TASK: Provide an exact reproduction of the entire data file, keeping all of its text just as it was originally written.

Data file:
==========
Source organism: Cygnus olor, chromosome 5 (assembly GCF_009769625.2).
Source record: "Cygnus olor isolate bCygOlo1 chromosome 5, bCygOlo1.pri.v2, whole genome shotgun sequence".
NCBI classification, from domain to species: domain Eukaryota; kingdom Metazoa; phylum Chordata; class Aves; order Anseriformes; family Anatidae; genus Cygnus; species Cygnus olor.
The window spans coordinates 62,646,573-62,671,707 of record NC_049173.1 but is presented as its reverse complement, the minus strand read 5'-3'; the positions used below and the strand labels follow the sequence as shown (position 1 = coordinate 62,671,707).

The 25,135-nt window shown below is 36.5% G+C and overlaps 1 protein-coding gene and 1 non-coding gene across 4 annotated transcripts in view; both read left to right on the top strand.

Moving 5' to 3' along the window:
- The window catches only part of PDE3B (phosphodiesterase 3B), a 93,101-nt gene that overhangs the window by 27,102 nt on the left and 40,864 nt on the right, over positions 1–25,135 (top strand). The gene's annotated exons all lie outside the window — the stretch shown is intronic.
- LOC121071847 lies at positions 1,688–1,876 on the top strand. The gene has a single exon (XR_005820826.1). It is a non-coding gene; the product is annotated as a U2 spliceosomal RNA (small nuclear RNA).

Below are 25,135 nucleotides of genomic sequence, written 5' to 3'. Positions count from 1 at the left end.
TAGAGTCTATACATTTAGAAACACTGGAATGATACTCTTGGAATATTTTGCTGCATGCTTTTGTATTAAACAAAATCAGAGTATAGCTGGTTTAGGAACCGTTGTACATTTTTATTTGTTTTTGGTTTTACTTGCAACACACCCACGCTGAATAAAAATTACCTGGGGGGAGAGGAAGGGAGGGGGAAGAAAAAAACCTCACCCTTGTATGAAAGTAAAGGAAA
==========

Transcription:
Source organism: Cygnus olor, chromosome 5 (assembly GCF_009769625.2).
Source record: "Cygnus olor isolate bCygOlo1 chromosome 5, bCygOlo1.pri.v2, whole genome shotgun sequence".
NCBI classification, from domain to species: domain Eukaryota; kingdom Metazoa; phylum Chordata; class Aves; order Anseriformes; family Anatidae; genus Cygnus; species Cygnus olor.
The window spans coordinates 62,646,573-62,671,707 of record NC_049173.1 but is presented as its reverse complement, the minus strand read 5'-3'; the positions used below and the strand labels follow the sequence as shown (position 1 = coordinate 62,671,707).

The 25,135-nt window shown below is 36.5% G+C and overlaps 1 protein-coding gene and 1 non-coding gene across 4 annotated transcripts in view; both read left to right on the top strand.

Moving 5' to 3' along the window:
- The window catches only part of PDE3B (phosphodiesterase 3B), a 93,101-nt gene that overhangs the window by 27,102 nt on the left and 40,864 nt on the right, over positions 1–25,135 (top strand). The gene's annotated exons all lie outside the window — the stretch shown is intronic.
- LOC121071847 lies at positions 1,688–1,876 on the top strand. The gene has a single exon (XR_005820826.1). It is a non-coding gene; the product is annotated as a U2 spliceosomal RNA (small nuclear RNA).

Below are 25,135 nucleotides of genomic sequence, written 5' to 3'. Positions count from 1 at the left end.
TAGAGTCTATACATTTAGAAACACTGGAATGATACTCTTGGAATATTTTGCTGCATGCTTTTGTATTAAACAAAATCAGAGTATAGCTGGTTTAGGAACCGTTGTACATTTTTATTTGTTTTTGGTTTTACTTGCAACACACCCACGCTGAATAAAAATTACCTGGGGGGAGAGGAAGGGAGGGGGAAGAAAAAAACCTCACCCTTGTATGAAAGTAAAGGAAA